CADILLAC — Today is the day many businesses in Northern Michigan have been waiting for.
Gov. Gretchen Whitmer announced the partial reopening of the state Monday, but the reopening only applies to the Upper Peninsula (Region 8) and the “Traverse City" region of the northwestern Lower Peninsula (Region 6).
In the Cadillac News coverage area, that means businesses in Wexford and Missaukee Counties (Region 6) can re-open but businesses in Lake and Osceola (Region 2) cannot.
Northern Michigan has had lower infection rates and fewer COVID-19 deaths than counties farther to the south.
With the announcement on Monday, Gov. Whitmer urged caution. While acknowledging the upcoming Memorial Day holiday weekend, she urged Michiganders to stay “smart."
WELCOME BACK TO CADILLAC
Laura Dillon is the owner of Michigan Coffee Company in Cadillac West. Unlike many restaurants/coffee shops that provided take out or delivery, Dillon just recently started taking orders.
The coffee shop that also serves breakfast, lunch, and baked goods, has been closed for six weeks. Dillon said she only started doing take out and utilizing her drive-thru capabilities on May 13 after weighing the safety of her staff and customers.
"We could have stayed open but I wanted to look out for our employees and customers," she said. "With the safety measures we have in place I thought we could keep our people safe."
With the opportunity to open her business to customers, Dillon said she was ready to do so Friday. While she prides herself and her business for being clean already, she said they will take the extra steps to ensure customers can be safe.
Although she can accommodate 42-45 people in her business, Dillon said the way the shop is set up there is only seating for 20. With that in mind, the 50% restrictions will not have any impact on her. She will be opening at full capacity due to that only being half of what she could hold.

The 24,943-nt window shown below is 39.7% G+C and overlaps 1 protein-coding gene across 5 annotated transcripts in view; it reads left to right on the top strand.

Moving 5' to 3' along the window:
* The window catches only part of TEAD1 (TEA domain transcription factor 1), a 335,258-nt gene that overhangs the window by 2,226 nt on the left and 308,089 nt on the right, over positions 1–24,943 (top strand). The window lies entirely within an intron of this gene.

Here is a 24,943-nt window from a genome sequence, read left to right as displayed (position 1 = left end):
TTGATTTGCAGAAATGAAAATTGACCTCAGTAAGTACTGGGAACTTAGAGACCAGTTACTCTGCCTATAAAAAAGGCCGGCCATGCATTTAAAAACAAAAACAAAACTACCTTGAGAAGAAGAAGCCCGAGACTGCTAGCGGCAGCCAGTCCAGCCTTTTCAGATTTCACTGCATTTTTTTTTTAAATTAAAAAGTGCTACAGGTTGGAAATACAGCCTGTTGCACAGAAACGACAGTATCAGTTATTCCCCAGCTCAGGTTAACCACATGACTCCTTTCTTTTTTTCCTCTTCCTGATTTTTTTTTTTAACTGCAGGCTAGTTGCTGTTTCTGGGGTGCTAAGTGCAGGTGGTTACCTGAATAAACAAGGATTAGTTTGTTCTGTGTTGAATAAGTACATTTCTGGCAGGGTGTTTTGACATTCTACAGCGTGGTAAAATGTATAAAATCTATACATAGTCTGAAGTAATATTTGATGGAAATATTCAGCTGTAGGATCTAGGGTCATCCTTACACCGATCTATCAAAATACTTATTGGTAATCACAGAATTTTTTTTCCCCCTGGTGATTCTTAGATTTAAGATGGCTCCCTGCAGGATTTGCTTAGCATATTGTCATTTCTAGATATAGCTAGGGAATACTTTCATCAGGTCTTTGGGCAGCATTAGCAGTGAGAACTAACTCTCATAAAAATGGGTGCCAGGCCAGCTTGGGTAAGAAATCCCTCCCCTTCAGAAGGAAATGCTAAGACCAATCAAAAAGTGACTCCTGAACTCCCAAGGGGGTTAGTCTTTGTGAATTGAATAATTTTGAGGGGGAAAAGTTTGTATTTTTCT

"A lot of people take their stuff to go. They want to eat outside and go out to the lake so it won't be that big a deal," Dillon said of the 50% capacity limit for reopening.
Another local restaurant with a small dining area is Simply Delightful, in downtown Cadillac.
Owner Steve Barnes said they're in the process of restoring the building's original hardwood floor and probably won't be ready for dine-in customers by Friday.
Barnes said he took the opportunity to start the restoration project during a time the business had to be closed to dine-in customers, anyway.
"If it wasn't for the shutdown, we probably wouldn't have done this project," Barnes said. "It's one of those things that was always in the back of my mind but I never had time to do it."
Once they're ready to open the dining area, Barnes said he doesn't think it will be too difficult to limit capacity to 50%, since most of their business previous to the shutdown was takeout orders.
"We have a lot of space but we've never had to fill it with tables," Barnes said.